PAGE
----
Collective Rationality: Equilibrium in Cooperative Games

Collective Rationality: Equilibrium in Cooperative Games

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Groups of people perform acts that are subject to standards of rationality. A committee may sensibly award fellowships, or may irrationally award them in violation of its own policies. A theory of collective rationality defines collective acts that are evaluable for rationality and formulates principles for their evaluation. This book argues that a groups act is evaluable for rationality if it is the products of acts its members fully control. It also argues that such an act is collectively rational if the acts of the groups members are rational. Efficiency is a goal of collective rationality, but not a requirement, except in cases where conditions are ideal for joint action and agents have rationally prepared for joint action. The people engaged in a game of strategy form a group, and the combination of their acts yields a collective act. If their collective act is rational, it constitutes a solution to their game. A theory of collective rationality yields principles concerning solutions to games. One principle requires that a solution constitute an equilibrium among the incentives of the agents in the game. In a cooperative game some agents are coalitions of individuals, and it may be impossible for all agents to pursue all incentives. Because rationality is attainable, the appropriate equilibrium standard for cooperative games requires that agents pursue only incentives that provide sufficient reasons to act. The books theory of collective rationality supports an attainable equilibrium-standard for solutions to cooperative games and shows that its realization follows from individuals rational acts. By extending the theory of rationality to groups, this book reveals the characteristics that make an act evaluable for rationality and the way rationalitys evaluation of an act responds to the type of control its agent exercises over the act. The books theory of collective rationality contributes to philosophical projects such as contractarian ethics and to practical projects such as the design of social institutions.A playera#39;s decision in a small game partially settles her decision in the game of life. ... Their solutions depend on strategic reasoning. ... Problems of induction complicate rationalitya#39;s recommendations. ... evolution of strategies in colonies of bacteria may reveal rational strategies, just as the evolution of color vision may reveal optimal designs that engineers may imitate to make color television sets. 3 Gintis (2000: xxva€“vii, xxxii, 90a€“91) extols the evolutionary approach to game theory.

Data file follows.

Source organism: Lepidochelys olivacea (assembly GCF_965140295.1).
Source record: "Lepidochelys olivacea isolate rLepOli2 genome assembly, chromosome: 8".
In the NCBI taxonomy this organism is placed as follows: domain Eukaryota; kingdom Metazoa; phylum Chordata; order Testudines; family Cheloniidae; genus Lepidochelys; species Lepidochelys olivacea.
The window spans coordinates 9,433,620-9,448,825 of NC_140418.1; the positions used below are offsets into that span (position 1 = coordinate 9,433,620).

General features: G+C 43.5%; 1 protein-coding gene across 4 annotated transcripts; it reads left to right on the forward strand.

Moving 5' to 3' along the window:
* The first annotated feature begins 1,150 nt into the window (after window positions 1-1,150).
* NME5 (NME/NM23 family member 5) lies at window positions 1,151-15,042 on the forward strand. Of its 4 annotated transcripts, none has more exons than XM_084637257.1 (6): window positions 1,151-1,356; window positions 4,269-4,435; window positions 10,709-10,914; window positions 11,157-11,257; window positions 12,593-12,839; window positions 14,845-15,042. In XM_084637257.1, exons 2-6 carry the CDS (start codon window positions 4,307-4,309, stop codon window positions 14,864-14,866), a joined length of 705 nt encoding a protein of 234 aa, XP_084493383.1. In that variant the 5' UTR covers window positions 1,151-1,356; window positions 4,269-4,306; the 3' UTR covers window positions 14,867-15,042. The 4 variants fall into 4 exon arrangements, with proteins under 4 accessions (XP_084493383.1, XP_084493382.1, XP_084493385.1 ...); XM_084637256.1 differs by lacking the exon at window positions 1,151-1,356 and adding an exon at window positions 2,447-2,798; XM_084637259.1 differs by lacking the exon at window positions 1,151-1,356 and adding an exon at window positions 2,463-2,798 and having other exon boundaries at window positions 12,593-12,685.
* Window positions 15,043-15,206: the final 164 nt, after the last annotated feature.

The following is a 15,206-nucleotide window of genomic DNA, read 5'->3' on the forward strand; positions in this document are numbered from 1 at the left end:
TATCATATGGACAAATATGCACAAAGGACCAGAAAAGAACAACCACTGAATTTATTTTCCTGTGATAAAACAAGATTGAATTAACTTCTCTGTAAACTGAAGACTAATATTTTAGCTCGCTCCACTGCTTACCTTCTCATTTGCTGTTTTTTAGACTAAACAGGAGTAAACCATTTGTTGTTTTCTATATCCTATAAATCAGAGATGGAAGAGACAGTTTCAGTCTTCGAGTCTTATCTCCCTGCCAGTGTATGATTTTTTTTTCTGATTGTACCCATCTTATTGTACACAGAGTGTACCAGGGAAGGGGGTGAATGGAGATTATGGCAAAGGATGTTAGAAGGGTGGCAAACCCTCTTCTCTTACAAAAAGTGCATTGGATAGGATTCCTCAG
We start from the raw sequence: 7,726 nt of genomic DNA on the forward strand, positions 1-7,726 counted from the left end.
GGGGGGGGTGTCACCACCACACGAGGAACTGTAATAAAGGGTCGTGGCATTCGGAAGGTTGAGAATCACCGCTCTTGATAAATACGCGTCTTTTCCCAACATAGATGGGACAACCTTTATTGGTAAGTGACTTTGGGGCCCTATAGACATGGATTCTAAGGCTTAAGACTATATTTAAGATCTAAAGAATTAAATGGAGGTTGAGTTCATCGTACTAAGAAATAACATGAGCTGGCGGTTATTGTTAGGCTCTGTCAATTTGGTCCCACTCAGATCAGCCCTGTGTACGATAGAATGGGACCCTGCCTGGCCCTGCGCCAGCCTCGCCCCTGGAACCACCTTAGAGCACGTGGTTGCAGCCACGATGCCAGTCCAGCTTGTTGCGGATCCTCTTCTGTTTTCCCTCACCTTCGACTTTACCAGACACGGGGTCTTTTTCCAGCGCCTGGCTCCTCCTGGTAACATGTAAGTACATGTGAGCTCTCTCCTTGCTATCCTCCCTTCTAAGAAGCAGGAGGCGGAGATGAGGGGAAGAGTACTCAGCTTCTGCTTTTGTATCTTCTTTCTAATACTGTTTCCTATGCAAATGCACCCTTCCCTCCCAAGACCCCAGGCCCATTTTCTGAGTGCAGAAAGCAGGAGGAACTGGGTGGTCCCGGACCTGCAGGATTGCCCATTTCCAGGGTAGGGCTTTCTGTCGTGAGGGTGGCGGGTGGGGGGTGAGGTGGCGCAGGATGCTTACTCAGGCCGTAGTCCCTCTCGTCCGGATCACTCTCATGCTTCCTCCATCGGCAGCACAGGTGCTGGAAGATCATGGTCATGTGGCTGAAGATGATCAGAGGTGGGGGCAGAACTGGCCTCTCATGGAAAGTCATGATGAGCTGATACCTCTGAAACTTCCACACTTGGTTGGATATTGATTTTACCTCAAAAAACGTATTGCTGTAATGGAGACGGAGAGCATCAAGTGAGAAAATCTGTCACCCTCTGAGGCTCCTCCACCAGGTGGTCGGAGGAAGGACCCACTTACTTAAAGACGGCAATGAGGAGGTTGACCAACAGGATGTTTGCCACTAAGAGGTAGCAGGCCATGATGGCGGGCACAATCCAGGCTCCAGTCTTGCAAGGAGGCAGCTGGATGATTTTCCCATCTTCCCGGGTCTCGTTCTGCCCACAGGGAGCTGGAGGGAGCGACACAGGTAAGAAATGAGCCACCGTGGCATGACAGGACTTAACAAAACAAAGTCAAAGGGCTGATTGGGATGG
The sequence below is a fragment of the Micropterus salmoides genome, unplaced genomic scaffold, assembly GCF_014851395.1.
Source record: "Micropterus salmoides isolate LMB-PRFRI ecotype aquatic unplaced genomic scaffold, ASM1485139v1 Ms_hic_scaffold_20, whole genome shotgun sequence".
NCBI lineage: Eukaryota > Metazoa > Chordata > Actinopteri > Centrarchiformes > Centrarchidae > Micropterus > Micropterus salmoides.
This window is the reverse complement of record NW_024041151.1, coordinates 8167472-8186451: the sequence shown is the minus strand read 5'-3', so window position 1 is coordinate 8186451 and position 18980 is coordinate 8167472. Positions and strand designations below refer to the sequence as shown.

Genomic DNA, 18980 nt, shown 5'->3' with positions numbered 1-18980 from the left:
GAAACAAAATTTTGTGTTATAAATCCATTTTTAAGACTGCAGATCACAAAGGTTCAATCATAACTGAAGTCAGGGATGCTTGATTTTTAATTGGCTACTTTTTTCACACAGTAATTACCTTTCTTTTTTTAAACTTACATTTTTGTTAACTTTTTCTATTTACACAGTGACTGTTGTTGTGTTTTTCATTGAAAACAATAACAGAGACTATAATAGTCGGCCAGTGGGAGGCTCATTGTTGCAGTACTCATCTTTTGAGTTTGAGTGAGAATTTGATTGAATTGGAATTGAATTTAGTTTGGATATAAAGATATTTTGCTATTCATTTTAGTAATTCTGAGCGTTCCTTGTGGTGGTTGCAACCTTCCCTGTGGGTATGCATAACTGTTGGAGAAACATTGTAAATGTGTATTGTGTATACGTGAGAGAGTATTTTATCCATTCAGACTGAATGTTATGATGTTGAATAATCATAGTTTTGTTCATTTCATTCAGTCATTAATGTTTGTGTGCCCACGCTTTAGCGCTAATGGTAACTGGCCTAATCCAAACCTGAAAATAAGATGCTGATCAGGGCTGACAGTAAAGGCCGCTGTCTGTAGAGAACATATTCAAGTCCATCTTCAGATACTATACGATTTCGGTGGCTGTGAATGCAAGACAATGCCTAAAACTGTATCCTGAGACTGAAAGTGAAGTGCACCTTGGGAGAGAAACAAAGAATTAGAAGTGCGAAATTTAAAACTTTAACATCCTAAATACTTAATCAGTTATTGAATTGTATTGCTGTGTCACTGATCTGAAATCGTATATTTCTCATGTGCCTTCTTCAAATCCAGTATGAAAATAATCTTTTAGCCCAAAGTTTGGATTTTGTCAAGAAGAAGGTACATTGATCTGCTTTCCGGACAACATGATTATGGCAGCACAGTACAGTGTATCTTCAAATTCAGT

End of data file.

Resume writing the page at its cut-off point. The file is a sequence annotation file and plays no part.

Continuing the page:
Title:Collective Rationality: Equilibrium in Cooperative Games
Author:Paul Weirich
Publisher:Oxford University Press - 2009-10-30


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